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GPS Technology Monitors Health Of Top Rugby Referees

Fuseworks Media
Fuseworks Media
GPS Technology Monitors Health Of Top Rugby Referees

The International Rugby Board is revolutionising the way that international referees physically prepare for the demands of the modern Test arena by using the latest Global Positioning Satellite (GPS) technology.

With the ball in play for more time than ever before and players becoming fitter and faster, the world's top referees often cover up to eight kilometres and undertake 400 changes in speed during the average Test match, while heart rates can be up to 70% in the high intensity zone, which is comparable to many athletic disciplines.

The IRB is constantly looking to raise the bar in terms of innovative and effective ways to improve the consistency of the application of Law and GPS technology is a core element of a physical conditioning programme that ensures that the official in the middle is in optimum shape for the increasing demands of the Test arena.

"Rugby is constantly evolving. Players across all positions are becoming fitter and the ball is in play longer than ever before and it is important that we ensure that the world's top referees have access to a conditioning support structure that allows them to achieve optimal individual standards both on match days and also in training sessions," said IRB Referee Manager Paddy O'Brien.

"These referees are exceptionally fit. Conditioning is massively important, not just in terms of being prepared for all types of match environment, weather condition or altitude, but also to ensure that the referees are able to make clear decisions without being effected by fatigue as matches can swing on the smallest of margins."

"GPS technology allows us to truly monitor physical performance during a match and also within the training environment. It is very specific and the most accurate way to manage a referee's physical performance, identifying areas that require improvement, promoting consistency and also managing the welfare of the athlete to ensure that they physically prepare in the most effective way possible," added O'Brien.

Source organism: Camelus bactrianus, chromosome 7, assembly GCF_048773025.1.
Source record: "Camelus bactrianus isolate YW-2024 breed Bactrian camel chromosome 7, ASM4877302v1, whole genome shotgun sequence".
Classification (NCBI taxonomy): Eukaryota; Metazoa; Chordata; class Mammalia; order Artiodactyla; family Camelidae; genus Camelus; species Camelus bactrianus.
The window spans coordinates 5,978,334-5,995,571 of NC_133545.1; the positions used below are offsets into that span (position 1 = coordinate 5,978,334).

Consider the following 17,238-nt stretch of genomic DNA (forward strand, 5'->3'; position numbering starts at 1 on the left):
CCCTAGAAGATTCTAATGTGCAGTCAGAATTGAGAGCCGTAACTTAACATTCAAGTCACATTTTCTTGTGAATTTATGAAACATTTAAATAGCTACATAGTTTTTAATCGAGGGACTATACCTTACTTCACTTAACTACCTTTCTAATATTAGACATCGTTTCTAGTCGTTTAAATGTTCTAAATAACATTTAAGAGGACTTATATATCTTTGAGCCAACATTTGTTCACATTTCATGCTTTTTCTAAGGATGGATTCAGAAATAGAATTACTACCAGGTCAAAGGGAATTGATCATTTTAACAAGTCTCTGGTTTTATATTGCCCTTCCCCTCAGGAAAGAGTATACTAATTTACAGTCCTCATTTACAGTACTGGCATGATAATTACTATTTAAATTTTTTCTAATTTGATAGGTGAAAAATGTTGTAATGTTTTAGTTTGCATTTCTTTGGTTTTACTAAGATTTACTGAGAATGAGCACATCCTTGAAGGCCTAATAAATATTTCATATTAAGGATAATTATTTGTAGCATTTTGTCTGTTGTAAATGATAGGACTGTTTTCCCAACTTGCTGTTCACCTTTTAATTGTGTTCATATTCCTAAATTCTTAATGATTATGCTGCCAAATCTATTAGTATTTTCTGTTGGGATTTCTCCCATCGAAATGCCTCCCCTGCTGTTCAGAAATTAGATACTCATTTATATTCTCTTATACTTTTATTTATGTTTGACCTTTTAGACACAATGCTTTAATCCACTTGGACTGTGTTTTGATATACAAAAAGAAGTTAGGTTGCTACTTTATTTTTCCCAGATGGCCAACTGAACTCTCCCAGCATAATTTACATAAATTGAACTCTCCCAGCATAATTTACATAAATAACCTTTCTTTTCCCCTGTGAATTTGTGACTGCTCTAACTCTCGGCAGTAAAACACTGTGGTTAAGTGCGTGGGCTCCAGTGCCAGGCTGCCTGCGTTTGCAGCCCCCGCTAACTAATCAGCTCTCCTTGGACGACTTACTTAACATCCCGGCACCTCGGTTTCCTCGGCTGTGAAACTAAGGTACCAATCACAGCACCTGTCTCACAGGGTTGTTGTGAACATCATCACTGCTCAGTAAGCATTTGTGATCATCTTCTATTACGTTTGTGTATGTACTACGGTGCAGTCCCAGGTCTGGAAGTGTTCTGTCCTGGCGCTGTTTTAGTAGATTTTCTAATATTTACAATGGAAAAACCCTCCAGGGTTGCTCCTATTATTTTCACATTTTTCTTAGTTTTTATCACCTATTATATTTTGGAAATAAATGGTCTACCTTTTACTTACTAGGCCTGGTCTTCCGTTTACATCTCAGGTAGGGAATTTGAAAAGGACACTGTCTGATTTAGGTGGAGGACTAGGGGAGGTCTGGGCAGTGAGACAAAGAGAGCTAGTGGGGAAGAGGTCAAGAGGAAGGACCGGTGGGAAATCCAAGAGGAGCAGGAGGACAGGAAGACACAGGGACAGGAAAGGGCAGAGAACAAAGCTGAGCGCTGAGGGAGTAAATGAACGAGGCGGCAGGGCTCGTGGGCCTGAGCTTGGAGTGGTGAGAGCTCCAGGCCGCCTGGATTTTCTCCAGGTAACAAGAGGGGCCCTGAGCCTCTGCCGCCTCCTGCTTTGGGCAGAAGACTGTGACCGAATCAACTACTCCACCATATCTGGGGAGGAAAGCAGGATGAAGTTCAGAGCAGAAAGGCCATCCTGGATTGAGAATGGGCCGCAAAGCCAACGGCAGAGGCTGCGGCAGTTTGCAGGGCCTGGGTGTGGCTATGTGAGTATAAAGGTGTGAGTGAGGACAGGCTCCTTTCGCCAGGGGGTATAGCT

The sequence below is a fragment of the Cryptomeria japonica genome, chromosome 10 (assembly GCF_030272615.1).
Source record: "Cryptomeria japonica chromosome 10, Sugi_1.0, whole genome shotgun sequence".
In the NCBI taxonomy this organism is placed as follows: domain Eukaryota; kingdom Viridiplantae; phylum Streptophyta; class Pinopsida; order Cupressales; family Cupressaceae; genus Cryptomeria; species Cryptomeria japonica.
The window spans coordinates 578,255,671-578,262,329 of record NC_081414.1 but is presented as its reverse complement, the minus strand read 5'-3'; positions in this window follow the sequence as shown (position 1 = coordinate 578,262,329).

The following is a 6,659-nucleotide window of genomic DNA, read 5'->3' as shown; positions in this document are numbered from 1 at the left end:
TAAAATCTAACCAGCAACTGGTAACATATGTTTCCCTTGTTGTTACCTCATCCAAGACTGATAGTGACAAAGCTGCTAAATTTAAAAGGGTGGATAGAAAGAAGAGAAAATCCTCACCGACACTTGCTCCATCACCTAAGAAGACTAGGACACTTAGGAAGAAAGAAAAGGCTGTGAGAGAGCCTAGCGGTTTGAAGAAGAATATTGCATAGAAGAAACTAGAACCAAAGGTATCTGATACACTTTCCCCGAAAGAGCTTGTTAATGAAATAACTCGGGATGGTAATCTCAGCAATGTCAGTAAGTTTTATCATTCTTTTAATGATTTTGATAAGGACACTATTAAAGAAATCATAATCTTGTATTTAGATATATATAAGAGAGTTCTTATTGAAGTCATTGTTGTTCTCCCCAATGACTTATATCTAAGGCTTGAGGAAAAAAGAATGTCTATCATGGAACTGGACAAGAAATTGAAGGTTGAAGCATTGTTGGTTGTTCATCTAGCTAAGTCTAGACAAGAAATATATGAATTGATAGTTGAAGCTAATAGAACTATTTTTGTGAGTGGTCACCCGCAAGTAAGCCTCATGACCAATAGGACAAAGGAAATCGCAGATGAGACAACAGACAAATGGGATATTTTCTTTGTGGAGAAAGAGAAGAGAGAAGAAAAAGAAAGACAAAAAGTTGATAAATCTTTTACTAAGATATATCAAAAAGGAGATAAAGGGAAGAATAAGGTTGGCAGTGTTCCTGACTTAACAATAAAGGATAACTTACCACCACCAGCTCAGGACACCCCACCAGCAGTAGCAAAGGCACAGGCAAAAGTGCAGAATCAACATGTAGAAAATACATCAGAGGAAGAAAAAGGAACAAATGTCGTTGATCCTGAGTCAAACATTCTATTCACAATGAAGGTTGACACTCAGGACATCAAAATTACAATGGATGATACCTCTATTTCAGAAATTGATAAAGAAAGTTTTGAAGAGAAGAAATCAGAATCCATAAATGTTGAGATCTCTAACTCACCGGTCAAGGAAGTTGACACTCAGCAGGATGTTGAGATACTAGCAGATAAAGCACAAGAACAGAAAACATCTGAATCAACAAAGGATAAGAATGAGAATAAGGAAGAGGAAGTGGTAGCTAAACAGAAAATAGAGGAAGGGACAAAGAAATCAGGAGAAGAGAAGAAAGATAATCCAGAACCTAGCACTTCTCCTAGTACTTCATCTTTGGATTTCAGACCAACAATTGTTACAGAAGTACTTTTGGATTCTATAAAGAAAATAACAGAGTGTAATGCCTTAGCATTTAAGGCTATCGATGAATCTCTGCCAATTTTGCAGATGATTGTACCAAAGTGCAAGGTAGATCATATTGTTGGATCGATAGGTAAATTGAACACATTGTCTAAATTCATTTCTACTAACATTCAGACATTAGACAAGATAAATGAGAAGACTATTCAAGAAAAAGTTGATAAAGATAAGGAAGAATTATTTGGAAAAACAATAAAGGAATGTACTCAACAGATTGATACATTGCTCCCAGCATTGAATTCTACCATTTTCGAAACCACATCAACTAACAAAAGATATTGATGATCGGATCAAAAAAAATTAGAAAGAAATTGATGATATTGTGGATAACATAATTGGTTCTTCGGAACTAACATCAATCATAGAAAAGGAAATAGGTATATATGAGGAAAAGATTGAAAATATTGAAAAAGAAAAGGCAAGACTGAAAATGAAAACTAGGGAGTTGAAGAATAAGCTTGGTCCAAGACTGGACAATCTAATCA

The GPS technology devices are housed within a vest worn over the shoulders and record invaluable data on match day and within the training environment that includes heart rate, distance covered, speed of movement, body load (work rate) and field position data. From these areas of improvement, patterns or trends in physical performance can be identified.

After each match the data is downloaded into a web based performance analysis system (Performance Profiler) and managed by Matt Blair, the IRB's Referee conditioning specialist. This data is then made available to the referees and their conditioning coaches and from this training programmes can be adjusted to optimise physical performance and promote consistency across the panel.

The referees meet with Blair as a group once a year and the web based performance analysis system allows the referees to be supported through the year and at various global locations.

"The IRB in collaboration with its Member Unions has constantly raised the bar in terms of the fitness levels that need to be achieved by referees at the very top level. In addition to GPS technology, the IRB Panel is subjected to year-round monitoring and assessment with physical performance an important criteria in the selection process to ensure the highest possible standards," added O'Brien.

"The modern referee is an athlete and we are confident that the processes that we have put in place working with our Member Unions mean that we have a panel of referees who are in the best physical shape for the demands of modern Test Rugby."

The IRB has also opened the door for sanctioned trials of GPS technology by Unions in order to gather valuable data on player training and playing loads in order to further enhance global player welfare policies.

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